5 Kinds of students who can give you a headache

When you work for an academy, they take care of these kinds of students for you. But when you manage your own classes, when you are your own boss, then you have to be prepared to deal with these students that were previously taken care of or weeded out before they even got to you.
1) The Best Friend

This student is friendly and charismatic. You feel like you could be friends with them. They smile a lot and have a very smooth way of talking. You feel like you can confide in them more than with other students.

The Catch: These students can easily manipulate you. They might wrangle you into giving them a discount on classes or other things that are not necessarily in your best interest, but in theirs. They’ll use their smile and charm to make you feel better about it.

What to do: You need to be firm from the beginning. This isn’t to say you can’t be friendly or that you need to always be suspicious of their motives, but you should be clear about the rules. If your student comes to class late, you still finish on time- you won’t break the rules for them.

2) The Sob Story

This is the student who comes with a story about how difficult their life has been and how many obstacles they have had. They will make you feel bad or sorry for them and will make you want to help them, since they’ve had so many difficulties in life.

The Catch: This person will one, get discounts from you, which isn’t necessarily a problem as long as they are genuine. But, since they aren’t losing money by not coming, they often don’t treat class like a priority and it can mess with the progress of your class.

What to do: Make it very clear to the student that they need to make class a priority, even if they are not paying. If they skip more than a quarter of their classes, then they will not be allowed to continue. You also need to keep in mind that by allowing a free student to come to class, you are taking a spot that could go to a student who is paying the full amount. You could end up with a class full of people who aren’t paying.

3) The Creeper

This person pays you a lot of attention. They seem to pay more attention to you than they do to your teaching. They may give you gifts and try to find time to be alone with you.

The Catch: This one is obvious. Some students can turn into stalkers or can try to initiate a romantic relationship with you. At the least, your classes will turn awkward or uncomfortable and at worst you could be in danger.

What to do: From the beginning in your classes, you should be careful that you don’t come across as flirting with students. If a student does make an advance at you, then suggest they study with another teacher. Sometimes you do not have the luxury of being polite and to keep yourself safe, you need to get rid of a student. In this case, you should also report the student and let administration take care of the situation.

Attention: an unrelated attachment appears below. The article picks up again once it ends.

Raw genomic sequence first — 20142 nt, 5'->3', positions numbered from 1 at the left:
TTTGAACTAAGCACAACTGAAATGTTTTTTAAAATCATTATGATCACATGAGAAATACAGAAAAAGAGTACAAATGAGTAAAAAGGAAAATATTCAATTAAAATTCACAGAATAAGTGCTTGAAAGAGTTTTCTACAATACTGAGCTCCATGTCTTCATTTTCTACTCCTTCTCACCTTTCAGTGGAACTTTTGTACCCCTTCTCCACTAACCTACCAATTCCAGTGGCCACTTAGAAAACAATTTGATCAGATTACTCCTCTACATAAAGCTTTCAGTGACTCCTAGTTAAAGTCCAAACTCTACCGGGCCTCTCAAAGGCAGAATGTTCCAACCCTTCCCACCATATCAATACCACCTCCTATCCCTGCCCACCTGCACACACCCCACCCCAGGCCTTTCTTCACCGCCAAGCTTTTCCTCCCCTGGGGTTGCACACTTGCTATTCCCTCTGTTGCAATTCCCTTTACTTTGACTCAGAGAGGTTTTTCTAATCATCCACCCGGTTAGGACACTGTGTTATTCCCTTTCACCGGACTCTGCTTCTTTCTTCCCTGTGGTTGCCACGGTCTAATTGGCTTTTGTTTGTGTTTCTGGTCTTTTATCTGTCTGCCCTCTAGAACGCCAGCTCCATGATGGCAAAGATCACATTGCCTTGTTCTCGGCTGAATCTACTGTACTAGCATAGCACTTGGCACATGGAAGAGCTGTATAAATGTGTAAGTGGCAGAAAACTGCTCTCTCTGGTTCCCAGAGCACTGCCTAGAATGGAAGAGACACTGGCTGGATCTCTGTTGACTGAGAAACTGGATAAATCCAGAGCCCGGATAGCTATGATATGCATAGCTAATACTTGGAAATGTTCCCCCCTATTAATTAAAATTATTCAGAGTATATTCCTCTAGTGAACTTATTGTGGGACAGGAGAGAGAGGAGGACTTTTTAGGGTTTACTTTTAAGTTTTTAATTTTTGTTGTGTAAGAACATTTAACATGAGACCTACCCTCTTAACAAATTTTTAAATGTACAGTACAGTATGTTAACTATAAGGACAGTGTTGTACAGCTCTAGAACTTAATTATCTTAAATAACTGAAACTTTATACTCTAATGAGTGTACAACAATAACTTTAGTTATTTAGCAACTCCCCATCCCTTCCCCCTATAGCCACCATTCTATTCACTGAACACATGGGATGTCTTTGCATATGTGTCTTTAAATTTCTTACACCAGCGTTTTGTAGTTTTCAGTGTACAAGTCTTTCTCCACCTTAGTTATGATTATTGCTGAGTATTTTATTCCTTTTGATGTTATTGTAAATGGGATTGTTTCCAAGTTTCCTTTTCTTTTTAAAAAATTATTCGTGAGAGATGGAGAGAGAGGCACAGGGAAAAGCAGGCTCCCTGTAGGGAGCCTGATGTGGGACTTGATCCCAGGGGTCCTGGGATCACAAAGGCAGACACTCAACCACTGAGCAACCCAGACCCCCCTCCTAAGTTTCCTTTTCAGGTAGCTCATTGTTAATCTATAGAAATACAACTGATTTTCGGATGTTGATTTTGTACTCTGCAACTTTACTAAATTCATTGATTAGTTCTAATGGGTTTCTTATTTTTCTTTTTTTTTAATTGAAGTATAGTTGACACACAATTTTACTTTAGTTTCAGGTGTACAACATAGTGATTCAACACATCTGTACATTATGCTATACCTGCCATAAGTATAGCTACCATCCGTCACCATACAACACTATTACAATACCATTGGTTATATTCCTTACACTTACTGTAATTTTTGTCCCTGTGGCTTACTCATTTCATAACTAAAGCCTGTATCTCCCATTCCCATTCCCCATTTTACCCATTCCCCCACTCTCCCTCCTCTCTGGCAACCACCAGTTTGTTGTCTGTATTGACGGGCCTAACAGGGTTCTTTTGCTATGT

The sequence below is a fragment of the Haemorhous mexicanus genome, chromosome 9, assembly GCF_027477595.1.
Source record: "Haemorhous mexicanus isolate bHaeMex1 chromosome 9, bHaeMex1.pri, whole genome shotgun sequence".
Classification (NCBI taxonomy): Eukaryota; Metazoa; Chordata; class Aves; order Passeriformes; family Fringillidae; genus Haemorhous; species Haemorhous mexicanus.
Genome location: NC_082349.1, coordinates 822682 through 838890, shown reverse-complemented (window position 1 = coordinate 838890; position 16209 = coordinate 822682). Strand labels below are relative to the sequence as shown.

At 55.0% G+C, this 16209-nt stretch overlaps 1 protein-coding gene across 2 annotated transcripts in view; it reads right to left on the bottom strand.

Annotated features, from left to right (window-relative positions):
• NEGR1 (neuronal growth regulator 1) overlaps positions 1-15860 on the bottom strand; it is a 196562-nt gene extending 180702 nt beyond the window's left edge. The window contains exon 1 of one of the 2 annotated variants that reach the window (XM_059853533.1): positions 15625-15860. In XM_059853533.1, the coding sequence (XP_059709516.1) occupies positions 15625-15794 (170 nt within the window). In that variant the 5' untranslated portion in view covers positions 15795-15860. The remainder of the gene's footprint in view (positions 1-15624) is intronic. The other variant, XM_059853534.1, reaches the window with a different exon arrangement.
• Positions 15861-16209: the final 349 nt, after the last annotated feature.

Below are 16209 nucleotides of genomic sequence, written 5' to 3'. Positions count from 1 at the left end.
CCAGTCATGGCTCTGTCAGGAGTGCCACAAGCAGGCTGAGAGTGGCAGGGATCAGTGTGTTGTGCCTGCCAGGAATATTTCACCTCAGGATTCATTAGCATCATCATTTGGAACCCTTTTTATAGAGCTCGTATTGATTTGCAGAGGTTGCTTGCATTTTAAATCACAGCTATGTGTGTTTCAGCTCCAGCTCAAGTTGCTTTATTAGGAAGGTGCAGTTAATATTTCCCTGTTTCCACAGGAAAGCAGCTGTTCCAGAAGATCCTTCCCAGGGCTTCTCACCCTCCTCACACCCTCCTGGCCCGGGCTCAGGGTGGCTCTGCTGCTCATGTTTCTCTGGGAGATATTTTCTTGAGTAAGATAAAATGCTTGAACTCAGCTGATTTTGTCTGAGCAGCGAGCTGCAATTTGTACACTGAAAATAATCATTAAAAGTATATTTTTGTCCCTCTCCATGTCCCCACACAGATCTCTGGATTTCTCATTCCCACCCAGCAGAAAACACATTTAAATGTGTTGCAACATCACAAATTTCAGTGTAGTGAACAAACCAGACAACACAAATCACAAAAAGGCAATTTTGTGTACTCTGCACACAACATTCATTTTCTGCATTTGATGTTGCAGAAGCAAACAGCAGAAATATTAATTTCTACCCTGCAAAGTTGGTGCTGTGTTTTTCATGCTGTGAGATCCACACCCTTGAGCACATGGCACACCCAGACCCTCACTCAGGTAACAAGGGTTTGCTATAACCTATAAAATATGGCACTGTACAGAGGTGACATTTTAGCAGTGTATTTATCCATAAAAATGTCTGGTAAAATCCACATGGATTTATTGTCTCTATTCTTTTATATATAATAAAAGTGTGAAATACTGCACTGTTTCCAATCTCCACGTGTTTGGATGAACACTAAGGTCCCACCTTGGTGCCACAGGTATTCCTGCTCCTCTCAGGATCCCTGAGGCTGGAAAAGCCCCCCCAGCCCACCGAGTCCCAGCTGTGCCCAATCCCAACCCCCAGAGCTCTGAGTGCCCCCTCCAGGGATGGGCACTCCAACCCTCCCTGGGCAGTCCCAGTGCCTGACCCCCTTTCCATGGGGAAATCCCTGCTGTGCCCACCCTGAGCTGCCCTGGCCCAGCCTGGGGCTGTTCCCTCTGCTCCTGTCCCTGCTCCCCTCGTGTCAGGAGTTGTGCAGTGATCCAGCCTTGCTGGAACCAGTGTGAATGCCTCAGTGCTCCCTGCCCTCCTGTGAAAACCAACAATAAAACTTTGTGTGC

4) The Impossible to Please

This student is also known as the complainer. They are never happy. They are always asking you to find more and more complex ways to teach them and are never satisfied.

The Catch: There are many students who need very specific types of classes, and it is your responsibility as a teacher to find that style, but there are other students who will never be happy. They will make your life difficult and may disrupt the rhythm of group classes. In the end, they may end up affecting your rating and reputation.

What to do: Sometimes, this student just needs a different style of class. Maybe they were in a group class, but really need their own class. You can try to accommodate this, or you can refer them to another teacher who may be better for them. In the end, if a student is constantly disrupting class and you find it is not worth it to teach them, then suggest that another teacher would be better

5) The Bitter Learner

This person has probably tried to learn a language before. In fact, they have probably tried several times and in different places. They no longer believe, or they may have never believed, that they have the ability to learn. They might even hate the language.

The Catch: This student will be incredibly difficult to teach because they will constantly be talking about how hard it is. As soon as there isn’t an easy answer to a question, they will descend into “I just can’t do it”, “this is ridiculous”, or “I hate this.” If this student is in a group class, it will really pull the rest of the group down.

What to do: First of all, this student needs to be in a private class. You need to forbid them from saying “I can’t do it” especially in their native language. Make it clear that they will never ever learn if they treat every class like a punishment. In the end, you may not be the right match for them, in which case refer them to another teacher.


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